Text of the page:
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Red Star Line (Shipping company, Belgium)

Last modified: 2013-04-04 by peter hans van den muijzenberg
Keywords: red star line | star (red) |
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[House flag of Red Star Line]         [House flag of Red Star Line]

House flag of Red Star Line
Left, after Brown's Flags & Funnels (1926) - Image by Al Fisher Jr, 17 November 2001
Right, after a post card - Image by António Martins, 8 May 2010

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Presentation of Red Star Line

Red Star Line was formed in 1872 as the Société Anonyme de Navigation Belge-Américaine, the Belgian subsidiary of the American company International Navigation Co, of Philadelphia which itself was formed in 1871.
Known as the Red Star Line after the flag, the exact history of the former company is somewhat obscure. Basically the fleet was initially under the Belgian flag but subsequent it became under the sway of the International Mercantile Marine Co in 1902 with ships under United Kingdom and USA flags as well.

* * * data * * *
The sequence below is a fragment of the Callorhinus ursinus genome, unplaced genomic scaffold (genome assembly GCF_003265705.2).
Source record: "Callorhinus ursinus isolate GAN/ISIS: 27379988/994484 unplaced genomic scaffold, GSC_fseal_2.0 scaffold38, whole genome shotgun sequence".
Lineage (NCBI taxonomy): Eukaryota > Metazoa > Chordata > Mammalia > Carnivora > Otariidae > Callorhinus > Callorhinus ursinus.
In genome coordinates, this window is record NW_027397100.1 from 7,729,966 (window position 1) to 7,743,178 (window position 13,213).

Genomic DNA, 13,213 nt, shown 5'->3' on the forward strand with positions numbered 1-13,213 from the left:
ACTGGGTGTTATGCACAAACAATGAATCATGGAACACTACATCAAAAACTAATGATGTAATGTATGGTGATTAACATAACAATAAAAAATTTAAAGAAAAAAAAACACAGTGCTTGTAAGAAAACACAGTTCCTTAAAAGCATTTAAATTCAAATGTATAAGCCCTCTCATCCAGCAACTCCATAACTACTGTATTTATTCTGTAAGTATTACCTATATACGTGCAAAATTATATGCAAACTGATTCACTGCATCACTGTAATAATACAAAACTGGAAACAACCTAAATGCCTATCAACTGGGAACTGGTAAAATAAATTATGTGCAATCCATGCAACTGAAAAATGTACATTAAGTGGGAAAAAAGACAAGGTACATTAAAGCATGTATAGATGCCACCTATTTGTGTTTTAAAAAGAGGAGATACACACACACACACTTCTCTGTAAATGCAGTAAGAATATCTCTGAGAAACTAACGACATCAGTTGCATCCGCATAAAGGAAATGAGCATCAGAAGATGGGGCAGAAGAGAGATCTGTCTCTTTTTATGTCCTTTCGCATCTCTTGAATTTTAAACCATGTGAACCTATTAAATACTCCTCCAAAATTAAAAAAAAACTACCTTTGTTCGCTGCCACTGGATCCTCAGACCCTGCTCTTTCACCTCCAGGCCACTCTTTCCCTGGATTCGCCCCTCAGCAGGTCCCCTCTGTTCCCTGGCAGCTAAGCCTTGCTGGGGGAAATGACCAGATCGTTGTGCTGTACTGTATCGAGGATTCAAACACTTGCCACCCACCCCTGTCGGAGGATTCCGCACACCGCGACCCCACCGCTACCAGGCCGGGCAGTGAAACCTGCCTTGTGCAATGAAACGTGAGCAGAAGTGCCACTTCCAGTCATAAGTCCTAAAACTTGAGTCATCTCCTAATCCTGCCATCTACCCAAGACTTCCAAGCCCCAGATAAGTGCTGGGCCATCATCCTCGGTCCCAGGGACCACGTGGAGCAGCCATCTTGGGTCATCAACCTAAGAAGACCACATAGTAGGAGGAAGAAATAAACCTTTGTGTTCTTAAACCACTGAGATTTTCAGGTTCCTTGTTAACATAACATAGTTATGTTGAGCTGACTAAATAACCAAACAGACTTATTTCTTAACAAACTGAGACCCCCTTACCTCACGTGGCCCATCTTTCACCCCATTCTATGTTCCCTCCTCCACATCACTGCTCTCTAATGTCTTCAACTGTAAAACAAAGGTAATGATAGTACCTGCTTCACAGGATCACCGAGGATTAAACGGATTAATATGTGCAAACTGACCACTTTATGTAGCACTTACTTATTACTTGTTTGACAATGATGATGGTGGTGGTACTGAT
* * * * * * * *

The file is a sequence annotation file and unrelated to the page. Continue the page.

According to Reid Carson in The Atlantic Ferry in the Twentieth Century the Belgian company disposed of its interests in 1902 but as some ships remained under the Belgian flag this is possibly not correct. The name may have been retained as a trading name only and is noted as finally ceasing operations in December 1934 with the remaining ships sold to Arnold Bernstein of Hamburg who operated them as Bernstein (Red Star) Line until 1939 when the ships and goodwill were taken over by Nederlandsche-Amerikaansche Stoomvaart Maatschappij N.V.

Neal Rosanoski, 25 October 2003

Although its flag was virtually identical - a white burgee with a red star - the Red Star Packet Line was completely unrelated to the Belgian Red Star Line.

Joe Mc Millan, 17 November 2001

House flag of Red Star Line

According to Brown's Flags & Funnels (1926) [wed26], the house flag of Red Star Line is a white swallow-tailed flag with a red star in the middle.
Brown (1943) shows the flag under Red Star Line but domiciles it Hamburg suggesting that the flag continued to be used by Bernstein. There is some confusion over the correct shape of the flag with a few sources showing it as a tapered swallowtail.

Neal Rosanoski, 25 October 2003

The flag is shown on a postcard [o9oXXb] (postcard No. 11 in the series, 1st row, 2nd flag) with converging top and bottom edges.

António Martins, 8 May 2010